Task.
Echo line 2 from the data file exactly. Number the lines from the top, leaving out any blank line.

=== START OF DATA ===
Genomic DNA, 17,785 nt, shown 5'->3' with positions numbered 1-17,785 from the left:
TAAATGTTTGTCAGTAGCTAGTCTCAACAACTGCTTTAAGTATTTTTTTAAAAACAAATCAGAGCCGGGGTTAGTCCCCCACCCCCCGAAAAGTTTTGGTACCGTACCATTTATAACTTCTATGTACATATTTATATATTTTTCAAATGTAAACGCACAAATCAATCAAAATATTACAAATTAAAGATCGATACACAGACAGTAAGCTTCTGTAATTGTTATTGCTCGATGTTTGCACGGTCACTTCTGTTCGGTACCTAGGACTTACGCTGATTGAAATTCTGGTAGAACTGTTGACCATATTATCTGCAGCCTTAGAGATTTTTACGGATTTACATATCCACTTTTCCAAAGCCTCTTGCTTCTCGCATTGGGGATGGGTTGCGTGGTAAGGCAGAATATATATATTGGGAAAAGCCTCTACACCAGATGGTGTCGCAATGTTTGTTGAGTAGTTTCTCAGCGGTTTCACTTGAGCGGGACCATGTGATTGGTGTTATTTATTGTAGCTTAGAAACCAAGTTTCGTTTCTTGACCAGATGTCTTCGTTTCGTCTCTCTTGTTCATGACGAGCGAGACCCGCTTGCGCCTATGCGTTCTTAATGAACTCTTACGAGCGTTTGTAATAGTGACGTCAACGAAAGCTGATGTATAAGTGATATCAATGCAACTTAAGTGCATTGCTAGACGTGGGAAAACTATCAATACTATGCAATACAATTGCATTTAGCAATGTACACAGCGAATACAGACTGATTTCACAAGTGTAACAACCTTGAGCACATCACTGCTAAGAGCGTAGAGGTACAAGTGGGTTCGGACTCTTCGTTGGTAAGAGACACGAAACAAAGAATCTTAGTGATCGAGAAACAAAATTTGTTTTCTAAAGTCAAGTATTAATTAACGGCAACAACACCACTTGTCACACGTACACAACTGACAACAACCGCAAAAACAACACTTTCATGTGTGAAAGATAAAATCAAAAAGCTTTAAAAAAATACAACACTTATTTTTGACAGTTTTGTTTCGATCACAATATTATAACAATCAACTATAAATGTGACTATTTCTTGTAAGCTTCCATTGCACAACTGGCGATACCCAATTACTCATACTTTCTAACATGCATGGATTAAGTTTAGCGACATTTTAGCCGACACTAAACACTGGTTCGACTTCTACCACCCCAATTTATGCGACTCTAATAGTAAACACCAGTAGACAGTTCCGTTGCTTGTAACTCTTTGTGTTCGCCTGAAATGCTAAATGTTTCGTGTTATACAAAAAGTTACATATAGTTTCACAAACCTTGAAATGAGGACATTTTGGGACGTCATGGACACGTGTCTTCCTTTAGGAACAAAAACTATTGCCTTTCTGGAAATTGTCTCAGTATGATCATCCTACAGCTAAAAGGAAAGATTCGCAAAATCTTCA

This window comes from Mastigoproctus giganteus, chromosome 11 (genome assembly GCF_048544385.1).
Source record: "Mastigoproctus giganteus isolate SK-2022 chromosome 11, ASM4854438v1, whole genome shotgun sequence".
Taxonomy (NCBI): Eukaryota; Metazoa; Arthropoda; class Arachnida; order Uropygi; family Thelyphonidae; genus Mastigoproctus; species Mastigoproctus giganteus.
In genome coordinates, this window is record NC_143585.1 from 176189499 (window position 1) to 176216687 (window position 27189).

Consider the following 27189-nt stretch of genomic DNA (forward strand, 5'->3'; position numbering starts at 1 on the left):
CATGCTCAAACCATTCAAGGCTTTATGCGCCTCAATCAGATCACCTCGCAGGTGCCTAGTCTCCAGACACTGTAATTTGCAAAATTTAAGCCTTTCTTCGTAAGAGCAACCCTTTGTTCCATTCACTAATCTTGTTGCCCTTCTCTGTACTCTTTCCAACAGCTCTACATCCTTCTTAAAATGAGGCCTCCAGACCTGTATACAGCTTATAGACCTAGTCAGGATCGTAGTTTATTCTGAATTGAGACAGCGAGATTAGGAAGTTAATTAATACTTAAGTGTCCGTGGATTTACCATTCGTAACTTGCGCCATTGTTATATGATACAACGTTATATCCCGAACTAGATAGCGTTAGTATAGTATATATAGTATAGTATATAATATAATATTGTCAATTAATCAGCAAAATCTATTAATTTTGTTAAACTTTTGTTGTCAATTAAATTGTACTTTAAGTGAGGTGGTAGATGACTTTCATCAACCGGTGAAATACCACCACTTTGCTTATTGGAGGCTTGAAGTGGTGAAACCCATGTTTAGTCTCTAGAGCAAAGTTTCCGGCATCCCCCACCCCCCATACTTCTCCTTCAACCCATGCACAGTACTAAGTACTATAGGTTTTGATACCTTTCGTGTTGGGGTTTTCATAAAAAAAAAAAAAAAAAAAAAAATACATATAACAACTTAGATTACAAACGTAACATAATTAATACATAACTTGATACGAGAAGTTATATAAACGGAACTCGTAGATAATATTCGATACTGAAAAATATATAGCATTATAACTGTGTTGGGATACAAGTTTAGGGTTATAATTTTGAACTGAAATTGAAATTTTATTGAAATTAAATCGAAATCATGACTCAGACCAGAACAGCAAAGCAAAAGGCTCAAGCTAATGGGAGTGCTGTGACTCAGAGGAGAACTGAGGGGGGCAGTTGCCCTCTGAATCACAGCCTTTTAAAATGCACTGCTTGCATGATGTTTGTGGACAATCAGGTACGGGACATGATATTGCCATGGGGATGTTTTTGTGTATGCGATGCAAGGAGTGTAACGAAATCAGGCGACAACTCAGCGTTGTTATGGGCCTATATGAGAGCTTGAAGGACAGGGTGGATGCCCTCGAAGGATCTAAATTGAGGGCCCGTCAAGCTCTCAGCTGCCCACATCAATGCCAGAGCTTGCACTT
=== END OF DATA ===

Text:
TAAATGTTTGTCAGTAGCTAGTCTCAACAACTGCTTTAAGTATTTTTTTAAAAACAAATCAGAGCCGGGGTTAGTCCCCCACCCCCCGAAAAGTTTTGGTACCGTACCATTTATAACTTCTATGTACATATTTATATATTTTTCAAATGTAAACGCACAAATCAATCAAAATATTACAAATTAAAGATCGATACACAGACAGTAAGCTTCTGTAATTGTTATTGCTCGATGTTTGCACGGTCACTTCTGTTCGGTACCTAGGACTTACGCTGATTGAAATTCTGGTAGAACTGTTGACCATATTATCTGCAGCCTTAGAGATTTTTACGGATTTACATATCCACTTTTCCAAAGCCTCTTGCTTCTCGCATTGGGGATGGGTTGCGTGGTAAGGCAGAATATATATATTGGGAAAAGCCTCTACACCAGATGGTGTCGCAATGTTTGTTGAGTAGTTTCTCAGCGGTTTCACTTGAGCGGGACCATGTGATTGGTGTTATTTATTGTAGCTTAGAAACCAAGTTTCGTTTCTTGACCAGATGTCTTCGTTTCGTCTCTCTTGTTCATGACGAGCGAGACCCGCTTGCGCCTATGCGTTCTTAATGAACTCTTACGAGCGTTTGTAATAGTGACGTCAACGAAAGCTGATGTATAAGTGATATCAATGCAACTTAAGTGCATTGCTAGACGTGGGAAAACTATCAATACTATGCAATACAATTGCATTTAGCAATGTACACAGCGAATACAGACTGATTTCACAAGTGTAACAACCTTGAGCACATCACTGCTAAGAGCGTAGAGGTACAAGTGGGTTCGGACTCTTCGTTGGTAAGAGACACGAAACAAAGAATCTTAGTGATCGAGAAACAAAATTTGTTTTCTAAAGTCAAGTATTAATTAACGGCAACAACACCACTTGTCACACGTACACAACTGACAACAACCGCAAAAACAACACTTTCATGTGTGAAAGATAAAATCAAAAAGCTTTAAAAAAATACAACACTTATTTTTGACAGTTTTGTTTCGATCACAATATTATAACAATCAACTATAAATGTGACTATTTCTTGTAAGCTTCCATTGCACAACTGGCGATACCCAATTACTCATACTTTCTAACATGCATGGATTAAGTTTAGCGACATTTTAGCCGACACTAAACACTGGTTCGACTTCTACCACCCCAATTTATGCGACTCTAATAGTAAACACCAGTAGACAGTTCCGTTGCTTGTAACTCTTTGTGTTCGCCTGAAATGCTAAATGTTTCGTGTTATACAAAAAGTTACATATAGTTTCACAAACCTTGAAATGAGGACATTTTGGGACGTCATGGACACGTGTCTTCCTTTAGGAACAAAAACTATTGCCTTTCTGGAAATTGTCTCAGTATGATCATCCTACAGCTAAAAGGAAAGATTCGCAAAATCTTCA